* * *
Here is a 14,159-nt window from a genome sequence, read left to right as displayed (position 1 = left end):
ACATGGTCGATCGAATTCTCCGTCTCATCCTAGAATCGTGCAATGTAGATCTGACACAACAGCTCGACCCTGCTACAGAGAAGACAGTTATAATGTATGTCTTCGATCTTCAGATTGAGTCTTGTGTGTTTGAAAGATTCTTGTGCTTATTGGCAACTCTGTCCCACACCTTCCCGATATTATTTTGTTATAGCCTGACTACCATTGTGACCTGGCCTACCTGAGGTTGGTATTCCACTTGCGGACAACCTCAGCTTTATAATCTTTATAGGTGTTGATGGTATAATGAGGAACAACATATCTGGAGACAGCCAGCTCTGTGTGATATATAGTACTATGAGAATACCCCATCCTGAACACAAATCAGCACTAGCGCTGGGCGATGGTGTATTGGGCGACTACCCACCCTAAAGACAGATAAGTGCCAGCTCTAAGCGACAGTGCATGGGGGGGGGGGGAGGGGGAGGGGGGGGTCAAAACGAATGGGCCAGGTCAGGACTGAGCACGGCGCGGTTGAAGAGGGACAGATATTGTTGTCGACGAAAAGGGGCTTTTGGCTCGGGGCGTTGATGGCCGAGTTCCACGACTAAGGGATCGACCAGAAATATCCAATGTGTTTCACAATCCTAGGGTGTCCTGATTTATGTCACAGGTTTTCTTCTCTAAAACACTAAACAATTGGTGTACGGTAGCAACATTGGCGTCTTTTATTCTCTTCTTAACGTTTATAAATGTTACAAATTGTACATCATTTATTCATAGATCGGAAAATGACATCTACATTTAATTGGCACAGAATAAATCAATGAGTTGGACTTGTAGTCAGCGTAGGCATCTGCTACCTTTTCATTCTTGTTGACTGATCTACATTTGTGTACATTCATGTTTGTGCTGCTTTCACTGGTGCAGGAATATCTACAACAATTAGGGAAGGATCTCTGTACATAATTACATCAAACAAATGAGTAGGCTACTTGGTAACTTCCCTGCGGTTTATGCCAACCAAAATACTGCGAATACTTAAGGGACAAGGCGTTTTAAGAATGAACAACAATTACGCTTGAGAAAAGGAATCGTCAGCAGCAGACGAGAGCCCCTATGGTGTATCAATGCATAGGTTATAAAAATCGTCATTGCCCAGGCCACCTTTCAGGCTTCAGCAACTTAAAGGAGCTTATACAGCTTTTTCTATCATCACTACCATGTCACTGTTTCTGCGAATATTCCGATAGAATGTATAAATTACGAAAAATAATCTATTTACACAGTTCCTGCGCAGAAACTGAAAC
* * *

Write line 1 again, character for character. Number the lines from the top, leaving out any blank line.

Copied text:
Here is a 14,159-nt window from a genome sequence, read left to right as displayed (position 1 = left end):